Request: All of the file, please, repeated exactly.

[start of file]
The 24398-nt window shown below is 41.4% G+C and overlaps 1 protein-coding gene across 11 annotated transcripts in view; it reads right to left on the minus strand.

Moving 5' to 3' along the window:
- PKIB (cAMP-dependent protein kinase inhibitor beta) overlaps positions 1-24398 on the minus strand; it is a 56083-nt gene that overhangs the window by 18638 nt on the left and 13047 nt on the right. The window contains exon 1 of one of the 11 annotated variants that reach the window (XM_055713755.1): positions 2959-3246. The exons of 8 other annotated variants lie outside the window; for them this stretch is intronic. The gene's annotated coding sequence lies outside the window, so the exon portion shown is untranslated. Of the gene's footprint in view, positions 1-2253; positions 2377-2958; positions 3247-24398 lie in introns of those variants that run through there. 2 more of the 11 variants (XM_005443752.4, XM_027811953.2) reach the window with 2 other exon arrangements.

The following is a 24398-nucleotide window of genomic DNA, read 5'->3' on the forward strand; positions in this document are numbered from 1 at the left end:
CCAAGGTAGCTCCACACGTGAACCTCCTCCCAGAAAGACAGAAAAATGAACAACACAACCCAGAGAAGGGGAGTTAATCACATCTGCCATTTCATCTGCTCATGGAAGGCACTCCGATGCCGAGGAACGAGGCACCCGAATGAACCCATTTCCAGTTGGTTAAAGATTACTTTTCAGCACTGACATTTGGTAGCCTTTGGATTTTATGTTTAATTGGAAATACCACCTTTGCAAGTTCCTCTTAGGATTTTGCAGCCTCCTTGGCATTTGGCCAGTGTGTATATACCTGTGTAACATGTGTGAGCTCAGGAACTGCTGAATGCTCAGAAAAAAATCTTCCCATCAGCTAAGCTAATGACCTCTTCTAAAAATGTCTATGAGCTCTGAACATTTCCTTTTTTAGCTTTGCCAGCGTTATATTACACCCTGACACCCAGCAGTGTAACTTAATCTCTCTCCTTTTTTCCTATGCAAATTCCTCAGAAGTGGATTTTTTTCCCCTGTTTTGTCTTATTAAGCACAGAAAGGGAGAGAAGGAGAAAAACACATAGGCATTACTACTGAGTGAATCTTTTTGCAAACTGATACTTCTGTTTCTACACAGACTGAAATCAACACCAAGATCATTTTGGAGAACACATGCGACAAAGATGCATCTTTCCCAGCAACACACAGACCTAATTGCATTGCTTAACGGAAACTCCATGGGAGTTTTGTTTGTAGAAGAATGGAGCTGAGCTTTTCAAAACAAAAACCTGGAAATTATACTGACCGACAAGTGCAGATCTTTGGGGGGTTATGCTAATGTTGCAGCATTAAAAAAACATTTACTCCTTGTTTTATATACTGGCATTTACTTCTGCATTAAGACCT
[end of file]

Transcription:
The 24398-nt window shown below is 41.4% G+C and overlaps 1 protein-coding gene across 11 annotated transcripts in view; it reads right to left on the minus strand.

Moving 5' to 3' along the window:
- PKIB (cAMP-dependent protein kinase inhibitor beta) overlaps positions 1-24398 on the minus strand; it is a 56083-nt gene that overhangs the window by 18638 nt on the left and 13047 nt on the right. The window contains exon 1 of one of the 11 annotated variants that reach the window (XM_055713755.1): positions 2959-3246. The exons of 8 other annotated variants lie outside the window; for them this stretch is intronic. The gene's annotated coding sequence lies outside the window, so the exon portion shown is untranslated. Of the gene's footprint in view, positions 1-2253; positions 2377-2958; positions 3247-24398 lie in introns of those variants that run through there. 2 more of the 11 variants (XM_005443752.4, XM_027811953.2) reach the window with 2 other exon arrangements.

The following is a 24398-nucleotide window of genomic DNA, read 5'->3' on the forward strand; positions in this document are numbered from 1 at the left end:
CCAAGGTAGCTCCACACGTGAACCTCCTCCCAGAAAGACAGAAAAATGAACAACACAACCCAGAGAAGGGGAGTTAATCACATCTGCCATTTCATCTGCTCATGGAAGGCACTCCGATGCCGAGGAACGAGGCACCCGAATGAACCCATTTCCAGTTGGTTAAAGATTACTTTTCAGCACTGACATTTGGTAGCCTTTGGATTTTATGTTTAATTGGAAATACCACCTTTGCAAGTTCCTCTTAGGATTTTGCAGCCTCCTTGGCATTTGGCCAGTGTGTATATACCTGTGTAACATGTGTGAGCTCAGGAACTGCTGAATGCTCAGAAAAAAATCTTCCCATCAGCTAAGCTAATGACCTCTTCTAAAAATGTCTATGAGCTCTGAACATTTCCTTTTTTAGCTTTGCCAGCGTTATATTACACCCTGACACCCAGCAGTGTAACTTAATCTCTCTCCTTTTTTCCTATGCAAATTCCTCAGAAGTGGATTTTTTTCCCCTGTTTTGTCTTATTAAGCACAGAAAGGGAGAGAAGGAGAAAAACACATAGGCATTACTACTGAGTGAATCTTTTTGCAAACTGATACTTCTGTTTCTACACAGACTGAAATCAACACCAAGATCATTTTGGAGAACACATGCGACAAAGATGCATCTTTCCCAGCAACACACAGACCTAATTGCATTGCTTAACGGAAACTCCATGGGAGTTTTGTTTGTAGAAGAATGGAGCTGAGCTTTTCAAAACAAAAACCTGGAAATTATACTGACCGACAAGTGCAGATCTTTGGGGGGTTATGCTAATGTTGCAGCATTAAAAAAACATTTACTCCTTGTTTTATATACTGGCATTTACTTCTGCATTAAGACCT